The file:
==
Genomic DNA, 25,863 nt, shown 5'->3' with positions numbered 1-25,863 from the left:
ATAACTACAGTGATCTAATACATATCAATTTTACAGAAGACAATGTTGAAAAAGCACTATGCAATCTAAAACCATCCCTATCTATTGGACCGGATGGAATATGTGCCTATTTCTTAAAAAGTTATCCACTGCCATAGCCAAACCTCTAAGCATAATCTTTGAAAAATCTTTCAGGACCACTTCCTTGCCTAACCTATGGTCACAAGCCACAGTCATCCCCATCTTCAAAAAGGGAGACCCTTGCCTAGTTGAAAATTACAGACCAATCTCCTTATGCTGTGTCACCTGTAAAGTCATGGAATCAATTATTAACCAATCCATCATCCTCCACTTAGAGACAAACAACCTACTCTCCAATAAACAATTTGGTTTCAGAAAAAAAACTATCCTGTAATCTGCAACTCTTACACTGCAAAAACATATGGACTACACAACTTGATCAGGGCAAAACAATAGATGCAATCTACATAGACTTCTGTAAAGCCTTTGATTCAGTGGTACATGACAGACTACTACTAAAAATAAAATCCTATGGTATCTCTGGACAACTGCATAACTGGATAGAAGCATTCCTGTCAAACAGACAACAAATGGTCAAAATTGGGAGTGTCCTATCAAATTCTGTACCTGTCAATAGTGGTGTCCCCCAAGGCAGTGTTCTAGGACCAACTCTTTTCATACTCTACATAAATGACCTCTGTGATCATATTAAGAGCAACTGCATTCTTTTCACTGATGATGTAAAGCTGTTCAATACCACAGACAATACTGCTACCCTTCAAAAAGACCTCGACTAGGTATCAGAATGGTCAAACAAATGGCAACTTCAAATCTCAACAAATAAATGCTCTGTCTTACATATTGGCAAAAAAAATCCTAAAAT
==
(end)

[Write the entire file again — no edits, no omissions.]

Genomic DNA, 25,863 nt, shown 5'->3' with positions numbered 1-25,863 from the left:
ATAACTACAGTGATCTAATACATATCAATTTTACAGAAGACAATGTTGAAAAAGCACTATGCAATCTAAAACCATCCCTATCTATTGGACCGGATGGAATATGTGCCTATTTCTTAAAAAGTTATCCACTGCCATAGCCAAACCTCTAAGCATAATCTTTGAAAAATCTTTCAGGACCACTTCCTTGCCTAACCTATGGTCACAAGCCACAGTCATCCCCATCTTCAAAAAGGGAGACCCTTGCCTAGTTGAAAATTACAGACCAATCTCCTTATGCTGTGTCACCTGTAAAGTCATGGAATCAATTATTAACCAATCCATCATCCTCCACTTAGAGACAAACAACCTACTCTCCAATAAACAATTTGGTTTCAGAAAAAAAACTATCCTGTAATCTGCAACTCTTACACTGCAAAAACATATGGACTACACAACTTGATCAGGGCAAAACAATAGATGCAATCTACATAGACTTCTGTAAAGCCTTTGATTCAGTGGTACATGACAGACTACTACTAAAAATAAAATCCTATGGTATCTCTGGACAACTGCATAACTGGATAGAAGCATTCCTGTCAAACAGACAACAAATGGTCAAAATTGGGAGTGTCCTATCAAATTCTGTACCTGTCAATAGTGGTGTCCCCCAAGGCAGTGTTCTAGGACCAACTCTTTTCATACTCTACATAAATGACCTCTGTGATCATATTAAGAGCAACTGCATTCTTTTCACTGATGATGTAAAGCTGTTCAATACCACAGACAATACTGCTACCCTTCAAAAAGACCTCGACTAGGTATCAGAATGGTCAAACAAATGGCAACTTCAAATCTCAACAAATAAATGCTCTGTCTTACATATTGGCAAAAAAAATCCTAAAAT